Likewise, a recent study by Yang et al. , carried out in 416 patients with LV dysfunction undergoing off-pump coronary bypass grafting, showed that a preoperative IABP was linked with a lower 30-day mortality.
Interestingly, Iqbal et al.  recently carried out an observational analysis of 174 patients (with 55 patients receiving IABP) successfully resuscitated following an out-of-hospital cardiac arrest. In this study, the use of IABP therapy in the postresuscitation period was associated with improved functional recovery and outcomes, although the mortality rate was not different between the IABP and non-IABP groups .
Imamura et al.  recently showed that an elevation in central venous pressure and a lower heart rate were a predictor for significant hemodynamic response to IABP treatment in a population of decompensated heart failure patients. A very recent study  indicated that the IABP was associated with a lower risk of 30-day mortality in patients with acute myocardial infarction complicated by cardiogenic shock, in whom percutaneous coronary intervention was unsuccessful, whilst a higher risk of death was seen in patients where PCI had been successful. Taken together, these data indicate that improved patient selection may greatly influence outcomes.
Interestingly, use of the IABP together with other support systems, such as extracorporeal membrane oxygenation (ECMO), has also been receiving increased attention over recent years . For example, a recent study by Meani et al.  showed the potential utility of the IABP to reverse aortic valve closure and impaired left ventricular unloading that occurs during V-A ECMO support, whilst Bréchot et al.  showed that the association of IABP with V-A ECMO was associated with a lower frequency of pulmonary edema. Further research, both at the basic and the clinical level, is, however, required to fully understand the utility of such combination therapy.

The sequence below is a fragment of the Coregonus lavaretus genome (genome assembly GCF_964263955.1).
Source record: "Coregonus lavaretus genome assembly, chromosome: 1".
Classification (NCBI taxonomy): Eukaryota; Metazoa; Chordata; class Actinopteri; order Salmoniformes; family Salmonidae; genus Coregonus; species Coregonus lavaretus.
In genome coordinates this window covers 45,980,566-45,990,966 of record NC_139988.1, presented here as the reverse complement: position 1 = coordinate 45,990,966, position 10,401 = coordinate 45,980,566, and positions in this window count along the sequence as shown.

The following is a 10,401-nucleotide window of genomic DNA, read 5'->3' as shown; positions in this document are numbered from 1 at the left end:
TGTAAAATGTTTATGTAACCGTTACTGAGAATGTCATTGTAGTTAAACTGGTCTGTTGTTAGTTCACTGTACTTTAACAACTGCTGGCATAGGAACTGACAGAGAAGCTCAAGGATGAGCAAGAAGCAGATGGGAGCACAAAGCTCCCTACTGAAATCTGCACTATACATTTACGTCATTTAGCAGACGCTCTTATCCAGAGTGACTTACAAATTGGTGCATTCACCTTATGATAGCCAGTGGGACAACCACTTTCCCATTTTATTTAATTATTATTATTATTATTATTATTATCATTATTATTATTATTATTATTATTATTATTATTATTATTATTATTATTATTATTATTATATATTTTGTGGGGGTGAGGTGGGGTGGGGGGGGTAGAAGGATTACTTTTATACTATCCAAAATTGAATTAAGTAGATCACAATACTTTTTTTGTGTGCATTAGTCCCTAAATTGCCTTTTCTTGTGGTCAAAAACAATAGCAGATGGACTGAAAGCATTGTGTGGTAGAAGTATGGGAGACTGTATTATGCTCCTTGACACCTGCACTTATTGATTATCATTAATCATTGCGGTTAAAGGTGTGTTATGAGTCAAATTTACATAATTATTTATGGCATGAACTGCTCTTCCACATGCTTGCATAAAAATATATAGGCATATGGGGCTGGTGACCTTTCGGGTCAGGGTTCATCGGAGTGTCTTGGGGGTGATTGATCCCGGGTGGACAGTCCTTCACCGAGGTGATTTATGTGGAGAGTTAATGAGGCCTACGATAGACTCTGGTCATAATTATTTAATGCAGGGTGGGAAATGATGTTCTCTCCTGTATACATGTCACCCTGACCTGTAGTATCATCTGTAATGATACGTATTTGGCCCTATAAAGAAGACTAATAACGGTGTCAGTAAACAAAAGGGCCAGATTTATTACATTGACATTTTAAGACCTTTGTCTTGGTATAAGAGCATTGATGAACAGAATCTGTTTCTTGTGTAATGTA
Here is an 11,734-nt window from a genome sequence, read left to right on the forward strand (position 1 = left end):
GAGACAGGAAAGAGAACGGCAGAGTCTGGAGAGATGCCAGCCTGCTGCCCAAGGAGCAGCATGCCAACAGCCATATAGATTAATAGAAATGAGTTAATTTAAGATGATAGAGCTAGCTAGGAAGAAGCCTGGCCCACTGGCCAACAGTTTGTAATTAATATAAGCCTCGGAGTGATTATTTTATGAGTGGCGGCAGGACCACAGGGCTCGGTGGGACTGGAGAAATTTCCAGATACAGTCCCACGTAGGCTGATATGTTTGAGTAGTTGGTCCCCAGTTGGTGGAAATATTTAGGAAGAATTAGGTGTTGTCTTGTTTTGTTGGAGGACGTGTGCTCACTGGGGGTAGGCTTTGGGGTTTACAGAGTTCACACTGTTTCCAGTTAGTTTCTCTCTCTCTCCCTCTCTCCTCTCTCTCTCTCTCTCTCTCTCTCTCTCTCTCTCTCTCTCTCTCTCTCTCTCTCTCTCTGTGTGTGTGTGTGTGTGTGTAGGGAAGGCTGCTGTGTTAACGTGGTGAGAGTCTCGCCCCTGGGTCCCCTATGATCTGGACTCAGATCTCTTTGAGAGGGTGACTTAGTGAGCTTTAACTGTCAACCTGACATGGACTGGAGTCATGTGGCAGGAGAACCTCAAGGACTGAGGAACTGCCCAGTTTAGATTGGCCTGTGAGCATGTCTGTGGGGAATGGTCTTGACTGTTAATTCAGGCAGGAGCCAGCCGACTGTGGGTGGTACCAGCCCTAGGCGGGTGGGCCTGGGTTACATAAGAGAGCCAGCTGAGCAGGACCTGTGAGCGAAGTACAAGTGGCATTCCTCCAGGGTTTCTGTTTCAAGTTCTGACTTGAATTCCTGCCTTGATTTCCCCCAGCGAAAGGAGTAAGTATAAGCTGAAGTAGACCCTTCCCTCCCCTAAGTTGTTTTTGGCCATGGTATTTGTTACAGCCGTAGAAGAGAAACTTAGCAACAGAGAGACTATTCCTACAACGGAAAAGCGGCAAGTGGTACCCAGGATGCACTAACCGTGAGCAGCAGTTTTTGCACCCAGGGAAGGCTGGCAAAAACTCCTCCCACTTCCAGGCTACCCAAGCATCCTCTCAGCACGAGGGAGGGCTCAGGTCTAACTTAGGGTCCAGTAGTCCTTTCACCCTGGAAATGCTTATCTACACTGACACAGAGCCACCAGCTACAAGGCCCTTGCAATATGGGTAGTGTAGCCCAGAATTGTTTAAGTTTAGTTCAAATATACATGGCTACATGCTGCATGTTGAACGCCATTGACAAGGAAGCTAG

Is the tide turning? At this stage, it is too early to say and we should be prudent, whilst at the same time critical, when examining studies. Nevertheless, the heavy debate on appropriate use of the IABP needs new lifeblood from numerous avenues including cardiologists, intensivists, anesthesiologists and cardiac surgeons. These specialties need to work together to actively contribute to a rigorous and objective data collection/examination/analysis. Furthermore, a key role needs to be played by companies involved in IABP development, who should, in our opinion, show an interest in gaining new scientific evidence to aid the scientific community in filling the considerable gap currently existing between guidelines and clinical practice.